In the past, Christian denominations have had their share of wrong-doings. They have been accused of being unfaithful, uncaring, too bureaucratic and perhaps even too un-christlike. Thus, there has been a rise in a movement to create new, unconnected, non-denominational churches. But here at the United Methodist Church of St. Clair; we are proud to be a part of the United Methodist Church; because we think it’s a little different.
The UMC was founded by a man named John Wesley; a Christian who had a passion for the Gospel and for helping the poor. In fact, he too was fed up with Christian denominations. His own denomination routinely kicked him out of churches for bringing intoxicated, poor, poorly dressed and poorly groomed people into the churches. He would actually invite people laying on the sides of the road to church with him when he went to preach! Not unlike today’s Christians who are fed up with Churches turning a blind eye to those in need and focusing more on their own organizations and systems; John Wesley was fed up with the way things were working. Through his ministry John Wesley was able to be a force for change within his own denomination, and sparked the creation of a whole new worldwide denomination that today embodies the importance of serving the world, and understanding God.
We are proud to be United Methodists, and we would like to think you’d be proud to be a United Methodist, too.
Is the UMC Connectional?
Yes! We’re connectional. That means that our churches all work together on a number of things. Though the churches are independently operated by leaders within the local church, their Pastors are appointed to them and through a system called ‘apportionments’, the churches come together to do extraordinary work around the world. Through programs like “Imagine No Malaria”, the United Methodist Church has helped to slash Malaria deaths in Africa, thanks to our ability to come together and work as one church, even though we are many churches.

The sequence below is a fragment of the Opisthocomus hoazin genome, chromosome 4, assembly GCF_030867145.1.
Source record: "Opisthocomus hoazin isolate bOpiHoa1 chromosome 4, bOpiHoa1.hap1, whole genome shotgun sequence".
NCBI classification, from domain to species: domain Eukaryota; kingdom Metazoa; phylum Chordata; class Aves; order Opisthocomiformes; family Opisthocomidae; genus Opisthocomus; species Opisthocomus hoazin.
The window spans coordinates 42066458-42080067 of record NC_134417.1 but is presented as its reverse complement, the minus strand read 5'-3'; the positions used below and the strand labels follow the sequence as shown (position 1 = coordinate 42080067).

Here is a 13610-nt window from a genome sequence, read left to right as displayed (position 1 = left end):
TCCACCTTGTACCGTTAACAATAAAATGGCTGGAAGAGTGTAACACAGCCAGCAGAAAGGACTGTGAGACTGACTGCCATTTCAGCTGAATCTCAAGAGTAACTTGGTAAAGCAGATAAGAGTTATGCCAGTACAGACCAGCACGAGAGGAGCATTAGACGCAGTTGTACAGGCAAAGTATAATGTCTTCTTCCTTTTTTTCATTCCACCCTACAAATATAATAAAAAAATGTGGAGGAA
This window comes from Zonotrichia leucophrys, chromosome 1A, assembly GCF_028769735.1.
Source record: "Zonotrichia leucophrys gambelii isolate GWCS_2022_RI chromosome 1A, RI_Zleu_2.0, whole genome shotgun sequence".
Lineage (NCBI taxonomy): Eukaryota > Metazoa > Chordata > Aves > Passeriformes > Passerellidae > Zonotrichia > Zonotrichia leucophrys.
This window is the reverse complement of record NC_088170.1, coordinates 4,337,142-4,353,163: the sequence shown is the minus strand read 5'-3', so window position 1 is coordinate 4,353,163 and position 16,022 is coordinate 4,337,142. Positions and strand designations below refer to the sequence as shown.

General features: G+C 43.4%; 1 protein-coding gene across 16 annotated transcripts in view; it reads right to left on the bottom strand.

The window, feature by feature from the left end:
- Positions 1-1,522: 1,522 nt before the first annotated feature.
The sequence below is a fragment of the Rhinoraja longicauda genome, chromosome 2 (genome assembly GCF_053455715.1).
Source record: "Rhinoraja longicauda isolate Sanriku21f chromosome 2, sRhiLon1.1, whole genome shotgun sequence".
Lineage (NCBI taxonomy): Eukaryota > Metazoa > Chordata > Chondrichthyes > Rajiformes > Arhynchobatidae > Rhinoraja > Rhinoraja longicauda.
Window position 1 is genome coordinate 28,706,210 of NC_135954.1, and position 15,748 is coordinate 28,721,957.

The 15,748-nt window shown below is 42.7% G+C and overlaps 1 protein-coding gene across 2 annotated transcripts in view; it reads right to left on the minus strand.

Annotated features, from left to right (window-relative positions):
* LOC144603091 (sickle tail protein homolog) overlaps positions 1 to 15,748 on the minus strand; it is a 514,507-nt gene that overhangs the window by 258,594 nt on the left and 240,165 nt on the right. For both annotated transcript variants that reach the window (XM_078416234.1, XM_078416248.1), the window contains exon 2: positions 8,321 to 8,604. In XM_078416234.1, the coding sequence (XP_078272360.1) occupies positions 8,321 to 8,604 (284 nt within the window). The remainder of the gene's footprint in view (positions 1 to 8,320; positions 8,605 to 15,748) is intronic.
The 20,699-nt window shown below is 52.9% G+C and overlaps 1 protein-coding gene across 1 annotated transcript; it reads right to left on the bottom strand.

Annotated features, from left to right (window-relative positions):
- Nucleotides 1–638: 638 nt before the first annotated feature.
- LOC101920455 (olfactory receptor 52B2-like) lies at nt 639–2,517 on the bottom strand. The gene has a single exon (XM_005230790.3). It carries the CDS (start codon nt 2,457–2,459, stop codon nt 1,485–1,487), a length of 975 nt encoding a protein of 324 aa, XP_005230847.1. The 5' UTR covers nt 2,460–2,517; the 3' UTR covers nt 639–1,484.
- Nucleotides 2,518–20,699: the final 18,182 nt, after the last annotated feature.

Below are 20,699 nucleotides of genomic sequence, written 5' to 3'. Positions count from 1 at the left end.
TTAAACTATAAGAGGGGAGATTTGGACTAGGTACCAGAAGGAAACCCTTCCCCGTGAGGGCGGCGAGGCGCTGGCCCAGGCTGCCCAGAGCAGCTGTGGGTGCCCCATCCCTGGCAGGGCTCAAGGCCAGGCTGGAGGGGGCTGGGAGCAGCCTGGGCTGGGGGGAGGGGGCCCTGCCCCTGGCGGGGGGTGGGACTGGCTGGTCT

Do all United Methodists believe the same things?
Nope! The United Methodist Church has a small handful of official writings and publications; but only one which is authoritative (outside of the Bible of course). That is the “Book of Discipline”. The “Book of Discipline” essentially contains all of the laws and rules of the church. Clergy (Pastors and Deacons) are trained and tested by the denomination before ever being sent to a church; through various boards, seminaries, and schools. So while the Clergy all must agree to the most essential doctrines of the church; we are not a doctrinal church. That means that there is no requirement that our members agree with everything in the Book of Discipline. That doesn’t mean we don’t think our beliefs are important, but it does mean we recognize that people are individuals sacredly created by God and capable of thinking for themselves. They may not align themselves entirely with the Doctrines of the church; and that’s okay. You will find, however, than on a few essential doctrines most United Methodists agree.
What is a United Methodist District Superintendent or Bishop?
District Superintendents (often called “DS’s”) and Bishops are ordained Pastors who have served United Methodist Churches and have been called on by their denomination to lead the denomination. DS’s and Bishops are assigned to particular areas to supervise and oversee the ministries of the church. This includes everything from helping them through a crisis, to appointing Pastors whose particular skills and talents best suit the local church.
Are the churches very formal?
That depends! The UMC is often a fairly liturgical church. But as we recognize the liturgical traditions are just that; traditions, and not anything demanded by scripture; they are mostly optional and vary by individual church and Pastor. In some churches, you may find a Pastor wearing a Clerical Collar, alb (long white robe) or pulpit robe (long stiff robe, often black), or a number of liturgical vestments with a very traditional worship style similar to the styles of the historical church. Or, you might find one wearing blue jeans and a printed Tee-Shirt with a very modern style of worship. At the United Methodist Church of St. Clair, our worship tends to be in the middle. Incorporating classic hymns and occasional liturgies; but without being particularly strict about things one way or another. One this is for sure; no matter the church, you are invited to come as you are!
What if I have more questions?
Great! Our Pastor would love to answer them all (